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Convict Ship Royal Sovereign


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Embarked: 170 men
Voyage: 135 days
Deaths: 2
Surgeon's Journal: yes
Previous vessel: Lloyds arrived 18 December 1833
Next vessel: Fairlie arrived 15 February 1834
Master John Henderson
Surgeon Superintendent Peter Leonard
Follow the Irish Convict Ship Trail
Convicts and passengers of the Royal Sovereign identified in the Hunter Valley

The Royal Sovereign was built at Whitby in 1829.[1] She transported convicts to Australia in 1834 (NSW), 1835 (NSW) and in 1838 (VDL).

Surgeon Peter Leonard

On 29th July 1832 surgeon Peter Leonard R.N., arrived back in England after a voyage of twenty months along the west coast Africa on the Dryad. On this voyage there were 300 men under his care and he kept a Journal which was published in 1833 and entitled Records of a Voyage to the Western Coast of Africa, in his Majesty's ship Dryad; and of the Service on that Station for the Suppression of the Slave trade, in the Years 1830, 1831, and 1832.

Peter Leonard was vehemently opposed to the slave trade and altogether spent seven years sailing along the coast of Africa.

Fourteen months after his return to England he was appointed Surgeon-Superintendent to the convict ship Royal Sovereign.


The Royal Sovereign departed Dublin on 6th September 1833.

Illness On The Voyage

Peter Leonard kept a Medical Journal from 16 June 1833 to 4 February 1834 - The convicts were all in good health when sent on board the ship with the exception of a few of those received from the hulk at Kingstown who had concealed their complaints that these might be an obstacle to their departure for the 'New Country', from which they seemed to anticipate great things. The cases of cholera made their appearance before leaving the coast of England and among the Guard only. As in almost all cases of cholera the means used seemed to be of very little service.

.....Case No. 6 was one of low fever arising from mental distress. The patient on first coming on board gave himself up to despondency and sank from the effects which his hopeless situation seemed to produce upon his mind. No treatment could have been of any service. The other cases although demanding considerable care were of common occurrence and scarcely require any observation.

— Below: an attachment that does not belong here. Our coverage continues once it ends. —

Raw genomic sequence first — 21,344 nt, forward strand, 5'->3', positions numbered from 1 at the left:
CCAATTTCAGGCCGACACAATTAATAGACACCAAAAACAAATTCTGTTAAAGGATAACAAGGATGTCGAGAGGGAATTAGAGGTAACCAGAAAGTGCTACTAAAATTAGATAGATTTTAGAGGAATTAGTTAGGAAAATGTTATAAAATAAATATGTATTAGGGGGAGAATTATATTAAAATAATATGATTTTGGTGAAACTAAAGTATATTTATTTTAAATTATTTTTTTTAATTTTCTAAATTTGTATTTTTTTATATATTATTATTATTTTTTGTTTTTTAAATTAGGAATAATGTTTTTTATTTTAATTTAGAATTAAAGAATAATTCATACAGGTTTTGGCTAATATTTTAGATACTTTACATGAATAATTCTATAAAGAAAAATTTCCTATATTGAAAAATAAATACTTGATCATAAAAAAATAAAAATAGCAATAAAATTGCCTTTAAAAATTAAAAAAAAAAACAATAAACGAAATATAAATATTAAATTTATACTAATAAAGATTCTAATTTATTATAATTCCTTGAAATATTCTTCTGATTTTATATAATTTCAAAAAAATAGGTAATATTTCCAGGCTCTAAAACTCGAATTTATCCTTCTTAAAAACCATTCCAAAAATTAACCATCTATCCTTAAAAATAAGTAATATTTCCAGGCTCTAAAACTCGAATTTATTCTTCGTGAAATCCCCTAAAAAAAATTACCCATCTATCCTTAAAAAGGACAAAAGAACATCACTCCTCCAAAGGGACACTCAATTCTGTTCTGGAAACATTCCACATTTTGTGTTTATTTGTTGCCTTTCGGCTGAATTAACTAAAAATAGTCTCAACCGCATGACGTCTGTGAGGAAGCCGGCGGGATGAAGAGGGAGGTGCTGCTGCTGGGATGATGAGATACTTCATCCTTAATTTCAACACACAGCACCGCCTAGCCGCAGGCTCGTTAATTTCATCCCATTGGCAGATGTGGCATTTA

Military Guard

The Guard consisted of 26 rank and file of the 2nd, 4th, 17th, 49th and 63rd regiments accompanied by a woman and child. The guard was under the command of Lieutenant Campbell and Ensign Stowell of the 38th regiment.

Port Jackson

The Royal Sovereign arrived in Port Jackson on 19 January 1834 with 168 male prisoners of the Crown, two having died on the passage out.

One hundred and forty-four prisoners were sent into private service; eleven were assigned to public service (8 to the commissariat, 3 to the mounted police) and the thirteen remaining were un-assigned (2 were too old for assignment; 2 were sent to Port Macquarie as Specials; 5 were sent to the hospital; 3 to the invalid department; and 1 to Carter's barracks.

Departure From Port Jackson

The Royal Sovereign departed Port Jackson in March 1834 in company with the Lady Hayes and the Brothers all bound for India.

Notes and Links

1). Robert Little who arrived on the Royal Sovereign was convicted of bushranging at Invermein in 1835.

2). County of Antrim Assizes - Crown Court - Friday March 15 - Edward Egleston, Dixon Egleston, and Hugh McKee, indicted for stealing at Belfast, a roll of tobacco, the property of Edward Haggarty - Guilty; 7 years transportation. - Belfast Newsletter 19 March 1833

3). Commission - Dublin - Miles Reilly, stealing two bullocks, transportation for life. - Freeman's Journal 11 January 1833

4). Convicts and passengers of the Royal Sovereign identified in the Hunter Valley


[1] Medical Journal of Peter Leonard on the voyage of the Royal Sovereign. UK, Royal Navy Medical Journals, 1817-1857 The National Archives. Kew, Richmond, Surrey.

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